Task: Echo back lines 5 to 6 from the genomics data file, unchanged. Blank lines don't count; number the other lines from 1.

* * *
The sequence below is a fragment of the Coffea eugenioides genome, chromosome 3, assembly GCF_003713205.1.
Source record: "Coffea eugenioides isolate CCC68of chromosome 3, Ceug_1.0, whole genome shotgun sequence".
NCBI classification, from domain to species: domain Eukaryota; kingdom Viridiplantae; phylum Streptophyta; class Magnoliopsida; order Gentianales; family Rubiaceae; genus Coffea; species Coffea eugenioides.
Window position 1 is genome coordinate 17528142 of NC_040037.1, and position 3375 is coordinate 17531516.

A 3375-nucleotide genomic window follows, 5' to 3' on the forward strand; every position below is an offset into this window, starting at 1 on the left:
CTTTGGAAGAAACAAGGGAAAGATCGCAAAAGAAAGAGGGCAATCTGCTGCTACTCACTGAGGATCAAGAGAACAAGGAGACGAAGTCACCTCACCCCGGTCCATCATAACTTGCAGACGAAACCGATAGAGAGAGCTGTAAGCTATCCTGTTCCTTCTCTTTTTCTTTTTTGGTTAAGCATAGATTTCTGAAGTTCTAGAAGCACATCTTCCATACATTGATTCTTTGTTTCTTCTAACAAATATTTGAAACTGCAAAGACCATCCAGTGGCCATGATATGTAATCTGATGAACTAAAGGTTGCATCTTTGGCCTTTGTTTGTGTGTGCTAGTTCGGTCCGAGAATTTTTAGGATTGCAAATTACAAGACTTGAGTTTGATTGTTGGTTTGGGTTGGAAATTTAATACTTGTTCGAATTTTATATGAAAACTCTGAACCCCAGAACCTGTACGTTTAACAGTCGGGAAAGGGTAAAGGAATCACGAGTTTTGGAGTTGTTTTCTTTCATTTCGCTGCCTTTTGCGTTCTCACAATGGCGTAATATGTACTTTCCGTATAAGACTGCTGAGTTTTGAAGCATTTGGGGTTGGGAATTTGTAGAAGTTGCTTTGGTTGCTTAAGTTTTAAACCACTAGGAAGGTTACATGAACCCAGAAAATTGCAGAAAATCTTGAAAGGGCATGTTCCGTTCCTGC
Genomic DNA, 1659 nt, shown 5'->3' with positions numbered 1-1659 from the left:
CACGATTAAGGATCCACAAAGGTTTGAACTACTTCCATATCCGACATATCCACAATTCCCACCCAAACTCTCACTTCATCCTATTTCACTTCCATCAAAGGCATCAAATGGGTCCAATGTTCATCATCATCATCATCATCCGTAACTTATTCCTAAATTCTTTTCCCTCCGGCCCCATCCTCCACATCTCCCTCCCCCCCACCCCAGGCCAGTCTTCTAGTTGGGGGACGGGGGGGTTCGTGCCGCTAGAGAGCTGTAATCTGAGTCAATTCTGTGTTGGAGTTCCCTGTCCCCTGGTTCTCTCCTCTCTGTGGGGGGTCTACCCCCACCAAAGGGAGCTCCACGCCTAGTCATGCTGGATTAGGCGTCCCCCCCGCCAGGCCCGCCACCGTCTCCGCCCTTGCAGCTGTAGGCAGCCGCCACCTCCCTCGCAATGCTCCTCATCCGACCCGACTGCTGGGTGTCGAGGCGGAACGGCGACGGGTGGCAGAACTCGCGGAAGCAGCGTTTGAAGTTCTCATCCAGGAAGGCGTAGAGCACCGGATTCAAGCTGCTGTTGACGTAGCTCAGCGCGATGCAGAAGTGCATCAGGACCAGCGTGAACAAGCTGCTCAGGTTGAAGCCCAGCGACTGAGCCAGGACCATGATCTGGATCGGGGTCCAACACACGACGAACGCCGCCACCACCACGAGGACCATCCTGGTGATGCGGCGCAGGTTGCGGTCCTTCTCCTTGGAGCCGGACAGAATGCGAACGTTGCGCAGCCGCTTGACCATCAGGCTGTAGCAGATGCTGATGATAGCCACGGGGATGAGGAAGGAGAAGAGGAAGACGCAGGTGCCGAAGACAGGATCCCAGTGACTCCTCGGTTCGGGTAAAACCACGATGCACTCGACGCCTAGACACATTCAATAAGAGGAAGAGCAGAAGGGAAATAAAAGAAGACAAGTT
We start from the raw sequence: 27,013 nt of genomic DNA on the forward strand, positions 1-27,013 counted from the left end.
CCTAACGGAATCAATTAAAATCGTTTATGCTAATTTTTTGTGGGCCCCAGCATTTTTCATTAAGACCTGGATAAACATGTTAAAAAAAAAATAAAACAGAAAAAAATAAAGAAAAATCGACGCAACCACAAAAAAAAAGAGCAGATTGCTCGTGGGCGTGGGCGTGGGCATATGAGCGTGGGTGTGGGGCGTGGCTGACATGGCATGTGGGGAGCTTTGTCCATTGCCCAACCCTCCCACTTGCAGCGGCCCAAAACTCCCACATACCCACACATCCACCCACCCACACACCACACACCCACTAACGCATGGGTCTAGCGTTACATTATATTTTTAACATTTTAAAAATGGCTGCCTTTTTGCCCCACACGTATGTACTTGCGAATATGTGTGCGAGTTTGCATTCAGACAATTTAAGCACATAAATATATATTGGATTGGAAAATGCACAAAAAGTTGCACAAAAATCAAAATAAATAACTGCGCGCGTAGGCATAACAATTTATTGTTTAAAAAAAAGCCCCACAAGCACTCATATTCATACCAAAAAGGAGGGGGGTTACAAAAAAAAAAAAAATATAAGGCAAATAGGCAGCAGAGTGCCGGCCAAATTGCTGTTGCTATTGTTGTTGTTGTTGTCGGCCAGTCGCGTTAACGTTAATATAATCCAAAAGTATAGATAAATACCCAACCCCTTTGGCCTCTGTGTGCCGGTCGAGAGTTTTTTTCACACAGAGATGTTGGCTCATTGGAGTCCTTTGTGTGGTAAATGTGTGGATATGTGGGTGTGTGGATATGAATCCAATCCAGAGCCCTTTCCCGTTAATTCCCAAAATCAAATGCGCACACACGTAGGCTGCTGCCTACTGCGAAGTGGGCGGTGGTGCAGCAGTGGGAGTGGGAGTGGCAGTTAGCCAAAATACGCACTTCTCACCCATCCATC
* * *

A 3375-nucleotide genomic window follows, 5' to 3' on the forward strand; every position below is an offset into this window, starting at 1 on the left:
CTTTGGAAGAAACAAGGGAAAGATCGCAAAAGAAAGAGGGCAATCTGCTGCTACTCACTGAGGATCAAGAGAACAAGGAGACGAAGTCACCTCACCCCGGTCCATCATAACTTGCAGACGAAACCGATAGAGAGAGCTGTAAGCTATCCTGTTCCTTCTCTTTTTCTTTTTTGGTTAAGCATAGATTTCTGAAGTTCTAGAAGCACATCTTCCATACATTGATTCTTTGTTTCTTCTAACAAATATTTGAAACTGCAAAGACCATCCAGTGGCCATGATATGTAATCTGATGAACTAAAGGTTGCATCTTTGGCCTTTGTTTGTGTGTGCTAGTTCGGTCCGAGAATTTTTAGGATTGCAAATTACAAGACTTGAGTTTGATTGTTGGTTTGGGTTGGAAATTTAATACTTGTTCGAATTTTATATGAAAACTCTGAACCCCAGAACCTGTACGTTTAACAGTCGGGAAAGGGTAAAGGAATCACGAGTTTTGGAGTTGTTTTCTTTCATTTCGCTGCCTTTTGCGTTCTCACAATGGCGTAATATGTACTTTCCGTATAAGACTGCTGAGTTTTGAAGCATTTGGGGTTGGGAATTTGTAGAAGTTGCTTTGGTTGCTTAAGTTTTAAACCACTAGGAAGGTTACATGAACCCAGAAAATTGCAGAAAATCTTGAAAGGGCATGTTCCGTTCCTGC